The plurality of loads constituting the first and second load groups 16 and 17 include first and second redundant system loads allocated respectively to the first and second load groups 16 and 17, such that even if the operation of one load group becomes unstable, it can be complemented with operation of the other load group.

As redundant system loads, for example, the following ECUs, actuators and sensors are conceivable:

    • Loads having the same function and located on the left and right or front and rear. For example, an automatic driving ECU (for example, a first automatic driving ECU and a second automatic driving ECU), a head lamp (for example, a right head lamp and a left head lamp), a brake lamp (for example, a right brake lamp and a left brake lamp), a door lock mechanism (for example, a right door lock mechanism and a left door lock mechanism), or the like. For example, the right head lamp among the head lamps is a first redundant system load included in the first load group 16, and a left head lamp is a second redundant system load included in the second load group 17. Due to redundant load allocation, even if operation of the right head lamp becomes unstable or impossible, front lighting is insured by the left head lamp.
    • Components that have the same function and can be substituted. For example, such as an electric shifter and an electric parking brake, or a peripheral camera and an obstacle detection device.

There are also components that have a single load which cannot have a redundant configuration, and are important for safety (corresponding to a load included in a third load group to be described later). Each load of the third load group is configured to receive power supply from both the first battery 13 and the second battery 14, and for example, is an abnormality display device (a navigation display or a meter), an air bag, or the like.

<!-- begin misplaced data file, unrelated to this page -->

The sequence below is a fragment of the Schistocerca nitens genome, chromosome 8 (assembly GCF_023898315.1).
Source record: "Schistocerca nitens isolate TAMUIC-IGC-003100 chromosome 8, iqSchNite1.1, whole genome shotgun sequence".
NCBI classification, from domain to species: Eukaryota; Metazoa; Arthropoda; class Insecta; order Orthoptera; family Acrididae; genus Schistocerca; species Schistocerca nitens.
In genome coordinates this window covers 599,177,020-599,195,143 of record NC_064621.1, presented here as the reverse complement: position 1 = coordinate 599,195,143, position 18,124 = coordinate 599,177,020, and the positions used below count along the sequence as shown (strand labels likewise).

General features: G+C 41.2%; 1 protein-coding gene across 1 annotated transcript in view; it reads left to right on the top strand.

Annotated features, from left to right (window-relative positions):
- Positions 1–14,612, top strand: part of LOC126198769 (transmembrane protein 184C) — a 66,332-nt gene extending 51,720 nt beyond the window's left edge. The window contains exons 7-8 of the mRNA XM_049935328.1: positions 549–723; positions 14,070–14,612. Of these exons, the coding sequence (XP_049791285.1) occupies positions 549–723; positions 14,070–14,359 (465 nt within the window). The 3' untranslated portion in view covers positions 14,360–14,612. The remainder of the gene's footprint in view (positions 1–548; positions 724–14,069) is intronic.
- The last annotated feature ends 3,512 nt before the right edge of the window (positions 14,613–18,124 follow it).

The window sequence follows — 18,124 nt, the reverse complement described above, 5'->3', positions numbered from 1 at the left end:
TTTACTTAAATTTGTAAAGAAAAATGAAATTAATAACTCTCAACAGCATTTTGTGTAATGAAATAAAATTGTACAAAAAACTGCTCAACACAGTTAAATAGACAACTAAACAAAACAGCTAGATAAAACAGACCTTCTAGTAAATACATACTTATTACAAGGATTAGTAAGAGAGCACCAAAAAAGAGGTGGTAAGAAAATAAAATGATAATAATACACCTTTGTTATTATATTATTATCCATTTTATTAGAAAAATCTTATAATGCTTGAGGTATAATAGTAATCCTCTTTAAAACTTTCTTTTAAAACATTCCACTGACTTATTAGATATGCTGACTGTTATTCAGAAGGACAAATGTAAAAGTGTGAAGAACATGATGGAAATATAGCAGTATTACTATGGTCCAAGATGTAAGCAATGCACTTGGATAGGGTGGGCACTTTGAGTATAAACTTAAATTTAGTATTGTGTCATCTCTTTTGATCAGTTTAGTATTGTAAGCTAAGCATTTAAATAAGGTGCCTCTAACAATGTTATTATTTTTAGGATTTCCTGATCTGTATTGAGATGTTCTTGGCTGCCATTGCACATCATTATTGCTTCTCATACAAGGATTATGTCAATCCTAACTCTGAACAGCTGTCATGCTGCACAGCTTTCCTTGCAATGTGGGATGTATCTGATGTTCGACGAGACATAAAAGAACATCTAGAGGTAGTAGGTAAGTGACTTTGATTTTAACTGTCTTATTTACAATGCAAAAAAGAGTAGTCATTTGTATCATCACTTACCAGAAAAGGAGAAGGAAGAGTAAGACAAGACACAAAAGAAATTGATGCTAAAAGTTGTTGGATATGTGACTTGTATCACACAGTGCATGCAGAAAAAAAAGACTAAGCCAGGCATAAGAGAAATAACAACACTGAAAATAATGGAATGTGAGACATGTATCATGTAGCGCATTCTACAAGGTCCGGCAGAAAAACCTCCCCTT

The power supply device 11 (preferably the power box 12) includes a first power supply path w1 where power is supplied from the first battery 13 to the first load group 16, and a second power supply path w2 where power is supplied from the second battery 14 to the second load group 17. The first power supply path w1 and the second power supply path w2 are connected through the semiconductor relay 18.

Note that the current sensors 20 and 23 and the power auxiliary circuit 21 may be provided as necessary.

Next, operation of the power supply device 11 configured in the above manner will be described.

During normal operation, the semiconductor relay 18 is kept in a conductive state by the controller 22, and electric power is supplied from at least any of the first battery 13 and the second battery 14 to the first load group 16 and the second load group 17.

1. Short Circuit Fault Between Alternator 15 and Power Box 12

As shown in FIG. 3, in the power supply device 11 provided with the power auxiliary circuit 21, when the power line between the alternator 15 and the power box 12 is in a state of being short circuited to the ground potential, more specifically short circuited to the vehicle body, a short circuit current Is1 flows from the first battery 13 and the second battery 14, and the fuse 19 a is blown.

The electric power supplied to the second load group 17 is instantaneously interrupted during about 100 msec from when the short circuit current Is1 starts to flow to when the fuse 19 a is blown, and the operation of the second load group 17 becomes unstable.

In the first load group 16, the required power is supplied from the capacitor 25 during about 100 msec until the fuse 19 a is blown, so the first load group 16 operates stably.

After the fuse 19 a is blown, power supply from the first and second batteries 13 and 14 to the first and second load groups 16 and 17 is restored, and the first load group 16 continues normal operation. In the second load group 17, even if power supply is recovered, the ECU or the like may enter a reset state and not return to normal operation. In this case, the automobile is safely automatically driven by operation of the first load group 16, or alternatively, the automobile can be safely moved to a repair location by operation by a driver.

As shown in FIG. 4, in the power supply device 11 provided with the current sensor 20 but not provided with the power auxiliary circuit 21, when the power line between the alternator 15 and the power box 12 is short circuited with the vehicle body, the short circuit current Is1 flows from the first battery 13 and the second battery 14, and the fuse 19 a is blown.

At this time, a short circuit current Is2 that flows from the second battery 14 to the semiconductor relay 18 is significantly larger than the current that flows in the semiconductor relay 18 during normal operation, so the short circuit current Is2 is detected by the current sensor 20, and the current sensor 20 outputs a detection signal S1 to the controller 22.